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Lesson Plans


RE: Time management

[ Thread ][ Subject ][ Author ][ Date ]
Fields, Linda (fieldsl.us)
Fri, 20 Feb 1998 10:23:57 -0500


Hello out there! I have just joined you this week and have gotten such
pleasure from reading all the messages, but now I'm feeling even more
overwhelmed than usual! My family is amazed that this former technophobe
has actually begun getting up an hour earlier in order to get to school
in time to read all this stuff! It's fun, but not helping my time
management any.
Anyway, I think time management is a big issue for any teacher
who cares about what he/she is doing, and most especially, for creative
people-we can always find something else we need, or want to do. After
25 years, I have finally decided that what doesn't get done during the
day will either get done tomorrow, or wasn't that important in the first
place. Of course, sometimes this philosophy works, sometimes it doesn't,
but except at crunch times, like grading periods, I seldom take work
home. One thing that is very helpful to me is to stay late on Fridays. I
find I can do that when I know I don't have to be back bright and early
the next day (and it gives me such a lift on Monday mornings.) I
generally use this time to catch up on grading, clean up my room, and
organize for the next week. I got a kick out of the middle school
teacher who had left high school-I did the opposite. After 14 years in
middle, I left for high school and find that to be even more of a time
management nightmare. Not only am I expected to do the usual art teacher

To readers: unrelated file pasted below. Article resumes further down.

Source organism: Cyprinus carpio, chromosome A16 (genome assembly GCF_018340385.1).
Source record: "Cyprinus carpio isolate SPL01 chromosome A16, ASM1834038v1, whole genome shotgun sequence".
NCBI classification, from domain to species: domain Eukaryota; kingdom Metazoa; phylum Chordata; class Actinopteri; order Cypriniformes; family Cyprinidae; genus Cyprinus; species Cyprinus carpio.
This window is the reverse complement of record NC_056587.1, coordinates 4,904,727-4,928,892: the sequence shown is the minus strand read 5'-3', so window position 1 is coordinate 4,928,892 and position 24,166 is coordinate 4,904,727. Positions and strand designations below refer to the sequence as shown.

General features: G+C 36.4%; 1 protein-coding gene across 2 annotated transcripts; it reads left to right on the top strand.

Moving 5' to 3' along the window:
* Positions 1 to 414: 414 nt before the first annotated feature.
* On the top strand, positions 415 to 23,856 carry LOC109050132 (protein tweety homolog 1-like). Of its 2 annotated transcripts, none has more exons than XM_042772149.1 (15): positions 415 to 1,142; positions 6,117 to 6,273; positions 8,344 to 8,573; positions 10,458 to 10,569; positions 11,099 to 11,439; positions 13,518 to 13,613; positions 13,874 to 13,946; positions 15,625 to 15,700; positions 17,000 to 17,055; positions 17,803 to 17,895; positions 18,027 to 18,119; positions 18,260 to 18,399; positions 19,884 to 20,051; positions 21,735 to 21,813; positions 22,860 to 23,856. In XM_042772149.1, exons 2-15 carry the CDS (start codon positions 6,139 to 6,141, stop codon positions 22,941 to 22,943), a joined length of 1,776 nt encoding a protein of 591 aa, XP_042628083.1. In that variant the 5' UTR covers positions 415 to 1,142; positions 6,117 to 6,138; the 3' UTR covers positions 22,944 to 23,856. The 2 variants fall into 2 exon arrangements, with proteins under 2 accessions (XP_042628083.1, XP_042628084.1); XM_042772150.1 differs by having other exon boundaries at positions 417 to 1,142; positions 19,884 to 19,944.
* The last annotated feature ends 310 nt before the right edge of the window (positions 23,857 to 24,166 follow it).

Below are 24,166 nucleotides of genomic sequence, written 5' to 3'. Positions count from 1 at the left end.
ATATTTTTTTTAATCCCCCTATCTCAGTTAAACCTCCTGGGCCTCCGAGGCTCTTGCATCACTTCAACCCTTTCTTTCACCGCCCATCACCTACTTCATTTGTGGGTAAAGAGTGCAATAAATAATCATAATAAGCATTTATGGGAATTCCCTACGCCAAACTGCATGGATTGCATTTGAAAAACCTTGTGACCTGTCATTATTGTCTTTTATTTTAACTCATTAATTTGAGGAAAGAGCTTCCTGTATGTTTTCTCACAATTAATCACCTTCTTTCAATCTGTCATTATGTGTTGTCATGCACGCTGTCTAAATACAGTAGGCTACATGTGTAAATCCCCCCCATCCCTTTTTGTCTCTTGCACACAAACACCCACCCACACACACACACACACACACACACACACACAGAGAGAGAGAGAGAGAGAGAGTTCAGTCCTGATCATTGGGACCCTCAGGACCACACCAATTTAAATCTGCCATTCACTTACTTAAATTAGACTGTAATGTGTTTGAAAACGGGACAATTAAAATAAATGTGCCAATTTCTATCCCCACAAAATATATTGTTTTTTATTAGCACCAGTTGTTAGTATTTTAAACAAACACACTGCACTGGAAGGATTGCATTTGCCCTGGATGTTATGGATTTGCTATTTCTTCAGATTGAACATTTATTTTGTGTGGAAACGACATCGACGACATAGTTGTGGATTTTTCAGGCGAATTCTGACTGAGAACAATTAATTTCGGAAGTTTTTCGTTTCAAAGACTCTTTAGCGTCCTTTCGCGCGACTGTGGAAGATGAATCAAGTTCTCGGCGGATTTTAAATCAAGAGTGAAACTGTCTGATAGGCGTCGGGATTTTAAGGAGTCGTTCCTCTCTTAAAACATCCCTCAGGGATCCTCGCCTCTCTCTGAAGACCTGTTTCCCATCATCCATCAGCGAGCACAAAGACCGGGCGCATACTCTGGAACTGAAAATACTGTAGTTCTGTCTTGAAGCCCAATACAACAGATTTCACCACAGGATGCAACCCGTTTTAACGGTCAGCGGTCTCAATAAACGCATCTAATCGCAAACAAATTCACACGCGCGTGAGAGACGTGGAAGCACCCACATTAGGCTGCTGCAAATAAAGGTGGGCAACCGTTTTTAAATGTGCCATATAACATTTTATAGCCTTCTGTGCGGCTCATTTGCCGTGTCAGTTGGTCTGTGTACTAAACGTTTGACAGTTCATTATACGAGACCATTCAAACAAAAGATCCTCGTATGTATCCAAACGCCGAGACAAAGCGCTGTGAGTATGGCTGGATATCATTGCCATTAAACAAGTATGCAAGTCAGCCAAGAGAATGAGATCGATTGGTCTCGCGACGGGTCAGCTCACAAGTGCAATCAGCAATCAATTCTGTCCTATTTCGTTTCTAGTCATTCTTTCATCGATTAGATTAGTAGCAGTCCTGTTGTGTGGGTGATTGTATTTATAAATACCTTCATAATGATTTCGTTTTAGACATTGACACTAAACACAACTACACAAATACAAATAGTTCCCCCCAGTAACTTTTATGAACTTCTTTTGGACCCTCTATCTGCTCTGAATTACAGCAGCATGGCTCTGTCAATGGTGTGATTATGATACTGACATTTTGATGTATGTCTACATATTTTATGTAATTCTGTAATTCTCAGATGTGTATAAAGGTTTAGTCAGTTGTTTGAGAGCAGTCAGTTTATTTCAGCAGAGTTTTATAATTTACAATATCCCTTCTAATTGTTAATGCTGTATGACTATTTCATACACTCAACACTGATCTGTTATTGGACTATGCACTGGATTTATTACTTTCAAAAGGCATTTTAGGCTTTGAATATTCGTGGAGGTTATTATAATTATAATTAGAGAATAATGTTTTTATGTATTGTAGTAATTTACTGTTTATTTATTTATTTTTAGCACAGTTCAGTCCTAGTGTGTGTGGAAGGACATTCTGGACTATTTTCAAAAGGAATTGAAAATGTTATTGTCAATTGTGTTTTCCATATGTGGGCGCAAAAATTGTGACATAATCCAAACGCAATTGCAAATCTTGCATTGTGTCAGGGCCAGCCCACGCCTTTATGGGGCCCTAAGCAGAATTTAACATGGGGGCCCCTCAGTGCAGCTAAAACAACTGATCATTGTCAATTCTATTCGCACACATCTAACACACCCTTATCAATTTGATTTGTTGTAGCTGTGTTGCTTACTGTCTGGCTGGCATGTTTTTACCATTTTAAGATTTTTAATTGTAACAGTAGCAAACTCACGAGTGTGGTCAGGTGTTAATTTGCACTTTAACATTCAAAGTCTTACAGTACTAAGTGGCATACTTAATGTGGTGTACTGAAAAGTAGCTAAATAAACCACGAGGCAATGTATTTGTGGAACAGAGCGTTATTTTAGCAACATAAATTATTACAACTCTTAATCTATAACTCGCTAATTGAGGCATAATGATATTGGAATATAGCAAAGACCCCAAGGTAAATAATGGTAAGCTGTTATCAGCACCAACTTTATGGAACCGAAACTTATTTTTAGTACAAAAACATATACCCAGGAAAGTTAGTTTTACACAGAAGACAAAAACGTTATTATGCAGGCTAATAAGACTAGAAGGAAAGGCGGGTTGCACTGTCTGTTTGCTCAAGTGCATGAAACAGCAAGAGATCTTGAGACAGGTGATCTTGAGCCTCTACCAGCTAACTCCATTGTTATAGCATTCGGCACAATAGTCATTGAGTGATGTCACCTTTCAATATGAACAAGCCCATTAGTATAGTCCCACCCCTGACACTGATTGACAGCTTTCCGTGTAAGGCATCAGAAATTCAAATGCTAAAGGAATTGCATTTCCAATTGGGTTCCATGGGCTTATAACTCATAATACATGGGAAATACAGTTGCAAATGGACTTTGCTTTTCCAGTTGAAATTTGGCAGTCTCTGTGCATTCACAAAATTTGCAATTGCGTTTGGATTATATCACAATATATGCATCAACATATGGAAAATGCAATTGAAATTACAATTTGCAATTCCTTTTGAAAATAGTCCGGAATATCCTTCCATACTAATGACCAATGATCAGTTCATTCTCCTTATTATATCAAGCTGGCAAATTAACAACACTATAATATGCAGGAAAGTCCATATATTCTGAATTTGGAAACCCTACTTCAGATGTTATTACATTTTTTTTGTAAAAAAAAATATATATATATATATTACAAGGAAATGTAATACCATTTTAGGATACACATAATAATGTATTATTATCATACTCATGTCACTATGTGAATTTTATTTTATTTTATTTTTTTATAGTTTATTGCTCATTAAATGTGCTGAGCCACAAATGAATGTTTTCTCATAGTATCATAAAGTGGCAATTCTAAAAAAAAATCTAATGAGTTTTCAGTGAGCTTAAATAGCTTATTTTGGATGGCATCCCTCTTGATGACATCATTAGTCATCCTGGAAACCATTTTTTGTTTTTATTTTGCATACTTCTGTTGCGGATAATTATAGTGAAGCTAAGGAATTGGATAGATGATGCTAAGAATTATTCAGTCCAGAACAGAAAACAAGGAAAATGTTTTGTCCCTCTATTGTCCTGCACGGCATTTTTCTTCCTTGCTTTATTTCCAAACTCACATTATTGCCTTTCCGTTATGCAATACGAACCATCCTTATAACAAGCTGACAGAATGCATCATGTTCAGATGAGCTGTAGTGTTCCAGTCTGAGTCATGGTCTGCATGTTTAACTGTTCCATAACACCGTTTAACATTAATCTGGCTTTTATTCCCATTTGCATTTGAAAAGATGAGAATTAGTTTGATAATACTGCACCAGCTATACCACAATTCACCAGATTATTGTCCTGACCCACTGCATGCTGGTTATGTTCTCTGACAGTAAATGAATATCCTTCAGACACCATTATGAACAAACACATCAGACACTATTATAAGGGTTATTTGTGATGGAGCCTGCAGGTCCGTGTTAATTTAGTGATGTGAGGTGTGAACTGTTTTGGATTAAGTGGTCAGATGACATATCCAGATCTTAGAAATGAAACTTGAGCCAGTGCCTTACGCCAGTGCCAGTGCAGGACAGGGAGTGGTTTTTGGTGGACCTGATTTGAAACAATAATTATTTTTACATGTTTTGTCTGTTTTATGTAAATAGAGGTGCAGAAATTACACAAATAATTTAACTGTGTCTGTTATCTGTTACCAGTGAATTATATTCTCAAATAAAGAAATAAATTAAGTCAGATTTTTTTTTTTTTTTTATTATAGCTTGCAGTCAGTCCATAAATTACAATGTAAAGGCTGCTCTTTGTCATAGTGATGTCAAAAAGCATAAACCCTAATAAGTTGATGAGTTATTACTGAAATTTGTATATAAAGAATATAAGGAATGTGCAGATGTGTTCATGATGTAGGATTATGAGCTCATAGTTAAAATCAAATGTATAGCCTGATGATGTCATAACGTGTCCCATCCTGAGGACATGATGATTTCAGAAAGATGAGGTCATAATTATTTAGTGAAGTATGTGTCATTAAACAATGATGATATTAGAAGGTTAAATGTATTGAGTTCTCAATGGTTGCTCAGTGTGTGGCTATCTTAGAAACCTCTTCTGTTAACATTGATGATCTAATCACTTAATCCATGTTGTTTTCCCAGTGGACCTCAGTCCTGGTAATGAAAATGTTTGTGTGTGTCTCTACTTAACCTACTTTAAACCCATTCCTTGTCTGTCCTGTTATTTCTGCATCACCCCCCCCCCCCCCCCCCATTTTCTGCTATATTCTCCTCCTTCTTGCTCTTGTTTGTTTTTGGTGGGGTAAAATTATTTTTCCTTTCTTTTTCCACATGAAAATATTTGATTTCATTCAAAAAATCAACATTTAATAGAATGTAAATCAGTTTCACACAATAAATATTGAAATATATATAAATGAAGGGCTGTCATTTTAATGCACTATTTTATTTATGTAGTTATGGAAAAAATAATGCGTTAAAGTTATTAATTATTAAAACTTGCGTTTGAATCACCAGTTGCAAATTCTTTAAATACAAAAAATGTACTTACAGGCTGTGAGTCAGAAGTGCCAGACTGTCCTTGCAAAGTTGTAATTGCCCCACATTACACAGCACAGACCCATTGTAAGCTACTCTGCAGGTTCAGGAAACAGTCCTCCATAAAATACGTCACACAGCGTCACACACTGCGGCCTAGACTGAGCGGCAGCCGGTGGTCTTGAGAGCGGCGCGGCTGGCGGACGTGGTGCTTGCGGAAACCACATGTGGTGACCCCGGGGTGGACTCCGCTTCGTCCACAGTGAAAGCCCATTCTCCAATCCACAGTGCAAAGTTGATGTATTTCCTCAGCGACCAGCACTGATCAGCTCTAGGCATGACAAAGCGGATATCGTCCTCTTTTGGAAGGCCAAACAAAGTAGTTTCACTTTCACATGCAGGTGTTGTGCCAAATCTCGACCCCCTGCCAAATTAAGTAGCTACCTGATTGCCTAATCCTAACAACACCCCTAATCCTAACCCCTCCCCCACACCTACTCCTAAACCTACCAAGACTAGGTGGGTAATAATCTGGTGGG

stuff, but bathroom duty, lunch duty, sell tickets at ball games, do
lettering for others, help students with career guidance, etc. ad
infinitum. The two extra things that take time, but I feel are worth
doing are serving on our site-based leadership team and our student
services assistance team. I believe that one way arts people can make
themselves valued as equals is to not only share the load, but to
participate as professionals in the total school program. Serving on
site-based teams gives one a handle on the thinking of the rest of the
staff, allows one to express the cultural arts point of view, and
enables one to participate in the division of resources (esp. $$$) of
the school. Serving on student assistance teams allows administrators,
guidance people, and other teachers see that we can often add valuable
insight into students who are having problems. In our generally less
structured environments we often pick up on conversations or goings-on
that others don't observe, or we may even see things in artistic
expressions.
I feel I am rambling on here, but I guess what my philosophy
boils down to on time management is this-I do first those things which
directly affect my children; second, those things which directly affect
my well-being, and the rest of the administrivia gets done as time
permits.
Hang in there. Remember that to be effective, you have to be
physically, mentally, and emotionally healthy and strong. That won't
happen if you are totally stressed. Linda
> ----------
> From: Moonbeargj[SMTP:Moonbeargj]
> Sent: Thursday, February 19, 1998 10:02 PM
> To: owner-artsednet.edu; artsednet.edu
> Subject: Re: Time management
>
> I just had to laugh! I came home today totally overwhelmed. I teach
> K-8 and
> unloaded all of my concerns on my dear husband. He had to hear it all
> and
> most of it boiled down to the fact that I feel like I'm drowning in
> stuff to
> do....preparing for class, displays, art shows, evaluations, etc.,
> etc. Then
> he goes on-line and starts reading my artsednet mail....and there was
> your
> statement on feeling overwhelmed...everything he had just heard from
> me!!!
> We both had a good laugh. Still don't have solutions, but the laugh
> felt
> good. We are not alone.
>